An alternative to providing heat directly through combustion of biomass resources is to produce a biomass-derived gas. Biogas digesters can have a capacity of a few kilowatts (household size) to several megawatts in commercial agricultural biogas plants. Biogas can be burned for heat-only purposes or in co-generation plants to produce electricity. Small-scale and large-scale biogas-electricity transformation options exist. After refinement, it can also be fed into gas networks and substituted for natural gas.

Energy Recovery and Re-Use Options

References Library

ANSWERS (2014): Why is electricity the most versatile form of energy?. URL [Accessed: 27.06.2014].

BURN (2012): Getting Energy to You: How Sources Differ. URL [Accessed: 27.06.2014].

EAWAG (2011): Factsheet: Water and Energy. URL [Accessed: 27.06.2014].

EURELECTRIC (2011): Efficiency in Electricity Generation. URL [Accessed: 27.06.2014].

FEYNMAN, R.P.; LEIGHTON, R.B.; SANDS, M. (1964): The Feynman Lectures on Physics. Volume I. URL [Accessed: 26.06.2014].

IEA (2012): Energy Technology Perspectives 2012. Pathways to a Clean Energy System. Paris: International Energy Agency IEA. URL [Accessed: 27.06.2014].

KROISS (2014): Water and Energy. Presentation held at the IWA Workshop in Tokyo. Vienna: Technische Universität Wien. URL [Accessed: 27.06.2015].

OXFORD DICTIONARY (2014): Definition of Energy in English. Oxford: Oxford University Press. URL [Accessed: 27.06.2014].

SIMS, R.E.H. ; SCHOCK, R.N.; ADEGBULULGBE, A.; FENHANN, J.; KONSTANTINAVICIUTE, I.; MOOMAW, W.; NIMIR, H.B.; SCHLAMADINGER, B.; TORRES-MARTÍNEZ, J.; TURNER, C.; UCHIYAMA, Y.; VUORI, S.J.V.; WAMUKONYA, N.; ZHANG, X. (2007): Energy supply. In Climate Change 2007: Mitigation. Contribution of Working Group II to the Fourth Assessment Report of the Intergovernmental Panel on Climate Change . Cambridge U.K and New York: Cambridge University Press. URL [Accessed: 27.06.2014].

SPUHLER, D. (2010): Sanitation Systems. In: CONRADIN, K. (Editor); KROPAC, M. (Editor); SPUHLER, D. (Editor) (2010): SSWM Toolbox. Sustainable Sanitation and Water Management Toolbox. Basel. URL [Accessed: 27.06.2014].

Further Readings Library

Reference icon

(2014): A value proposition: Resource recovery from faecal sludge—Can it bethe driver for improved sanitation?. In: Resources, Conservation and Recycling 88, 32-38. URL [Accessed: 16.07.2014].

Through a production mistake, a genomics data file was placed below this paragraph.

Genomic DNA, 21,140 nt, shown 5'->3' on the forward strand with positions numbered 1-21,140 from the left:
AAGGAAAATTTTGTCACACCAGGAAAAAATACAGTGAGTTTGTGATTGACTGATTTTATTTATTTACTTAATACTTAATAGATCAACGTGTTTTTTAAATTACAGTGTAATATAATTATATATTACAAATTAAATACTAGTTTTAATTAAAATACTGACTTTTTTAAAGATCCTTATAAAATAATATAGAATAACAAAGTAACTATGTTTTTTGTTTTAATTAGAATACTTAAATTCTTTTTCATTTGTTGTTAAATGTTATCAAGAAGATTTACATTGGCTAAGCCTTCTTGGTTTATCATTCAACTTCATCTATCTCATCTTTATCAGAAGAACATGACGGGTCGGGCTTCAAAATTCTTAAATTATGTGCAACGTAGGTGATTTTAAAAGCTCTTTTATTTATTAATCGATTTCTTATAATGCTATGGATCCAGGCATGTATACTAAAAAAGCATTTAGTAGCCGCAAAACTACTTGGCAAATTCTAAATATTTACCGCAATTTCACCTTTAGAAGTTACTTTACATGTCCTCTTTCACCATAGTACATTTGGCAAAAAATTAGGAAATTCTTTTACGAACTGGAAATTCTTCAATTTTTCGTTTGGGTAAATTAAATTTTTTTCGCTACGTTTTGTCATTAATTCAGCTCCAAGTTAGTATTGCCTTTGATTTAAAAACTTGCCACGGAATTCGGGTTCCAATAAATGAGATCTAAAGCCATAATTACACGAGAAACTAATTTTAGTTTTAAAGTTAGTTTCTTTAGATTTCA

This scientific article describes various options for resource recovery from faecal sludge, describing five end-uses in more detail: dry sludge as fuel for combustion; biogas from anaerobic digestion of sludge; protein derived from sludge processing to be used as animal feed; dried sludge for use as a component in building materials; and treated sludge as a soil conditioner or organic fertilizer.

Reference icon

GOLD, M.; MURRAY, A.; NIWAGABA, C.; NIANG, S.; STRANDE, L. (2014): Faecal Sludge – From Waste to Solid Biofuel?. In: SANDEC NEWS 14. Dübendorf: Eawag/Sandec. URL [Accessed: 16.07.2014].

This article gives a brief summary on faecal sludge as a solid biofuel. Research in urban areas of Senegal, Ghana and Uganda proved that there are widely untapped markets for faecal sludge end-products as financial drivers to sustain reliable and safe faecal sludge management. As a fuel, it especially shows promise as an industrial energy resource and a means to generate revenue.

Reference icon

DIENER, S.; REISER, J.C.; MURRAY, A.; MBÉGUÉRÉ, M.; STRANDE, L Recovery of Industrial Waste Heat for Faecal Sludge Drying. In: SANDEC NEWS 13. Dübendorf: Eawag/Sandec. URL [Accessed: 16.07.2014].

This article is a brief summary on the enhanced use of waste heat from industries for the faecal sludge drying process.

Reference icon

DIENER, S.; REISER, J.C.; MBÉGUÉRÉ, M.; STRANDE, L. (2012): Waste heat recovery from cement production for faecal sludge dryin. Dübendorf: Eawag: Swiss Federal Institute of Aquatic Science and Technology. URL [Accessed: 16.07.2014].

This project report informs on waste heat recovery for faecal sludge drying, giving the example of a cement production factory. The conclusion is, that the combination of the two waste sources, faecal sludge and waste heat, can create a financially attractive alternative to fossil fuel in industries.